DCMontreal – Deegan Charles Stubbs – is a Montreal writer born and raised who likes to establish balance and juxtapositions; a bit of this and a bit of that, a dash of Yin and a soupçon of Yang, some Peaks and an occasional Frean and maybe a bit of a sting in the tail! Please follow DCMontreal on Twitter and on Facebook, and add him on Google+

 

Canadian Prime Minister Prefers a Pint

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Canadian Prime Minister Justin Trudeau checks the quality of a selfie with an admirer.

From time to time I like to drop in for a pint or two at a downtown Iris pub here in Montreal. Rather than rotting my liver, I prefer to think of it as carrying out a civic duty since, as the photo above shows, Canadian Prime Minister Justin Trudeau also likes to pop into the Irish Embassy Pub and Grill.

Although I was not present when the PM arrived unannounced, I have been told he stayed for a couple of pints, offered to pay but was told it was the pleasure of the house to have his company. He was approachable and open to a few selfies.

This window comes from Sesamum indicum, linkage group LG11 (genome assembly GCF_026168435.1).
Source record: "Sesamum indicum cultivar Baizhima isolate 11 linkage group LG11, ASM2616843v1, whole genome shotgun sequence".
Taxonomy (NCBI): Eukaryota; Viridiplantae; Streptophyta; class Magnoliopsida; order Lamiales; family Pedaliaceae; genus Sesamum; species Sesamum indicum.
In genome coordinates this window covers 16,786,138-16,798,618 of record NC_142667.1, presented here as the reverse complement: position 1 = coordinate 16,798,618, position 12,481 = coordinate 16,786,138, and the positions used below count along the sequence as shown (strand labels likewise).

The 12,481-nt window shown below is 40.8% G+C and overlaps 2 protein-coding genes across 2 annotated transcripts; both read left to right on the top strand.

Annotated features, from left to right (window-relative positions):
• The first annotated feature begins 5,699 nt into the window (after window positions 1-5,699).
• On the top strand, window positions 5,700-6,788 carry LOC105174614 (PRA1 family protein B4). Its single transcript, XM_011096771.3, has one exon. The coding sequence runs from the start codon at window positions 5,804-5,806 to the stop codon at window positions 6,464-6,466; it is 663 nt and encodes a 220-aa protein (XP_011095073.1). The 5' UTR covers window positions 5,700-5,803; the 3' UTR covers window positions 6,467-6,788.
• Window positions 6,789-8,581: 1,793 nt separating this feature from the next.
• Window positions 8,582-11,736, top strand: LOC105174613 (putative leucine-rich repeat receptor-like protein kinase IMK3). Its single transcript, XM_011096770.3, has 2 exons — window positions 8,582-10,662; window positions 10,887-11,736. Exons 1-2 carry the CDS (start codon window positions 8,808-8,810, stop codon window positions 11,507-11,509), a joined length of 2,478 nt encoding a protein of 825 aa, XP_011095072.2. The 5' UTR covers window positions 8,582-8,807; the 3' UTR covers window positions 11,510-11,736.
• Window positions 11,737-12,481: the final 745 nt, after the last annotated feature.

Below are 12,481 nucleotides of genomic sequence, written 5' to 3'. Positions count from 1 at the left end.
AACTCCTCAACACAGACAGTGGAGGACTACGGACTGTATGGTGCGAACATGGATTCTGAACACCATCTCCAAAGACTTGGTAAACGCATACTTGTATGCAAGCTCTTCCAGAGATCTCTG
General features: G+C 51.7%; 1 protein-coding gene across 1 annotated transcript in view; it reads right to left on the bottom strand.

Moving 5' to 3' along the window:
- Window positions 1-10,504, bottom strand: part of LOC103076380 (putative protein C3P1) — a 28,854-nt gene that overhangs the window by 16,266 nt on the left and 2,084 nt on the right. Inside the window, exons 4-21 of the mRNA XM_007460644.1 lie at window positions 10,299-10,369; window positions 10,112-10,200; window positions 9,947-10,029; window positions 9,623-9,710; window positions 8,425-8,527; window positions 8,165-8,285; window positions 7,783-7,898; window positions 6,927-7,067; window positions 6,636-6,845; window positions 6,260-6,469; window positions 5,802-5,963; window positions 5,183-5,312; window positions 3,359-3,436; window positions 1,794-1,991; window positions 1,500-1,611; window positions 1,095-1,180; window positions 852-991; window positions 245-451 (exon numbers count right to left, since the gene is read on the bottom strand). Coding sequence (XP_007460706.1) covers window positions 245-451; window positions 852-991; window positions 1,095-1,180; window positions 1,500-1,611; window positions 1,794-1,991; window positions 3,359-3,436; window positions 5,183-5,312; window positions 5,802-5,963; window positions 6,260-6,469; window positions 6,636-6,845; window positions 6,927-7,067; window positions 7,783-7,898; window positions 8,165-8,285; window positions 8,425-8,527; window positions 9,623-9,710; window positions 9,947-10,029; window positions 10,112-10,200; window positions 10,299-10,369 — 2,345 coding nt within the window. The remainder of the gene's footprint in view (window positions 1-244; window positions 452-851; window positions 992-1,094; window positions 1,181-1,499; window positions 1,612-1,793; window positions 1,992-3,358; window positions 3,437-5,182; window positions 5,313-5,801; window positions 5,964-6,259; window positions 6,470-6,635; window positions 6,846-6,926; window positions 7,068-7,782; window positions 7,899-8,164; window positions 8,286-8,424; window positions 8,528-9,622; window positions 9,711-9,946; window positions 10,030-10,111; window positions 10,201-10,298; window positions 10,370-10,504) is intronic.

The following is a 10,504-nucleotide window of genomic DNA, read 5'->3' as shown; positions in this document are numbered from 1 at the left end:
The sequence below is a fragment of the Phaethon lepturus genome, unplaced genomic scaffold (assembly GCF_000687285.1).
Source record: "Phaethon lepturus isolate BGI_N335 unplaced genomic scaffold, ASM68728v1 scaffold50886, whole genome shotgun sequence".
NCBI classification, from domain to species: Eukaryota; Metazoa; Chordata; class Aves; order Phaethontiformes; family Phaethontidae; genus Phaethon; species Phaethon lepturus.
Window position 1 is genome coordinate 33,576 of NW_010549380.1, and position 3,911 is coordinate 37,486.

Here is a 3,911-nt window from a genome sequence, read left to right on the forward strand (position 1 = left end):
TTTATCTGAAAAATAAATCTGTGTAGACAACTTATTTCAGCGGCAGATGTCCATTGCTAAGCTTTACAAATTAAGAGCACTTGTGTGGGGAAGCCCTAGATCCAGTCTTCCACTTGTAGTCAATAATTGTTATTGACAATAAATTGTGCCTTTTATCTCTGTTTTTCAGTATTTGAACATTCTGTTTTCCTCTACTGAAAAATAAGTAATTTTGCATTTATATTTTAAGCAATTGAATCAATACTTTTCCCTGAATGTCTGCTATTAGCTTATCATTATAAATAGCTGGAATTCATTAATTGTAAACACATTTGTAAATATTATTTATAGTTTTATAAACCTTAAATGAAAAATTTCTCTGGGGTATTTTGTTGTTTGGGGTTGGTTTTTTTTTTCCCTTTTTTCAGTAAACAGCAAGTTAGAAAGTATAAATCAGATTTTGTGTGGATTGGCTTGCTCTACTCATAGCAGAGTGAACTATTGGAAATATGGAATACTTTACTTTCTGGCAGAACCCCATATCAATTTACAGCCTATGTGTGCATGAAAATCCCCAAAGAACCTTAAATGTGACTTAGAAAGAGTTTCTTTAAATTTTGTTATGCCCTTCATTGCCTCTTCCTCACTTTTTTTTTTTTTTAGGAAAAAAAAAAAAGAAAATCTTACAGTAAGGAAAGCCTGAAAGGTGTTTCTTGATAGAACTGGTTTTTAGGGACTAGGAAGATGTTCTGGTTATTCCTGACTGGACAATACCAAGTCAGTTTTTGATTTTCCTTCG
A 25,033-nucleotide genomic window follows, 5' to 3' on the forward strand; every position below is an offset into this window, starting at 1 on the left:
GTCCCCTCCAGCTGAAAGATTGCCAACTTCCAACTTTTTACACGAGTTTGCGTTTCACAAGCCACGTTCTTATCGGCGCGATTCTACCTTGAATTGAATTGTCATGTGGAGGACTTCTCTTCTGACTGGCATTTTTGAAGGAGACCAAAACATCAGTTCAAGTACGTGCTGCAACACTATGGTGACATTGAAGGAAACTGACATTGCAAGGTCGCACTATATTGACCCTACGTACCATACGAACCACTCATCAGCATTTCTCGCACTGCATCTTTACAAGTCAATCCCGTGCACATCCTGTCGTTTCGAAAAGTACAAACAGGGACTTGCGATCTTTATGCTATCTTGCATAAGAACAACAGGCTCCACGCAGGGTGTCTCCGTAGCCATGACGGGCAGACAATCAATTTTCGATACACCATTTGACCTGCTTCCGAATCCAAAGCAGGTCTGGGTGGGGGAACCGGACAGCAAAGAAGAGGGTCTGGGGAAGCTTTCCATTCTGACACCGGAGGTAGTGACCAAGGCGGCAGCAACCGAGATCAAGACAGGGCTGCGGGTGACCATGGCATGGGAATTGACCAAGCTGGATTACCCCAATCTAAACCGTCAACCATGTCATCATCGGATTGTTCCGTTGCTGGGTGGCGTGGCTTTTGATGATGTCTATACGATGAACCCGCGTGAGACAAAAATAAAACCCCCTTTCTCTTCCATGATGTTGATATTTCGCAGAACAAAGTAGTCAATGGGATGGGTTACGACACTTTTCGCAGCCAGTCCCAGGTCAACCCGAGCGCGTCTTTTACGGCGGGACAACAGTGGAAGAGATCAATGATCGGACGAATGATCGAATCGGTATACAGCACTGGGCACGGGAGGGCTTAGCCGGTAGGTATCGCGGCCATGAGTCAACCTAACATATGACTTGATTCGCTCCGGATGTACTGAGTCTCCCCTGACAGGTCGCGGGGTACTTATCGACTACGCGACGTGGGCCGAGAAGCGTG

Had I been there I could have mentioned the time I was stuck in an elevator with his father, the late Pierre Elliott Trudeau. No doubt the former Prime Minister must have told that tale countless times at the dinner table as the kids were growing up. I like to think it makes up part of the Trudeau family lore. Mind you I also like to think there is an Easter Bunny. Oh well…

By the way, there was some very discreet security present, lest you think our PM sneaks out alone at night to quaff beer and chat up pretty women.

DCMontreal – Deegan Charles Stubbs – is a Montreal writer born and raised who likes to establish balance and juxtapositions; a bit of this and a bit of that, a dash of Yin and a soupçon of Yang, some Peaks and an occasional Frean and maybe a bit of a sting in the tail! Please follow DCMontreal on Twitter and on Facebook, and add him on Google+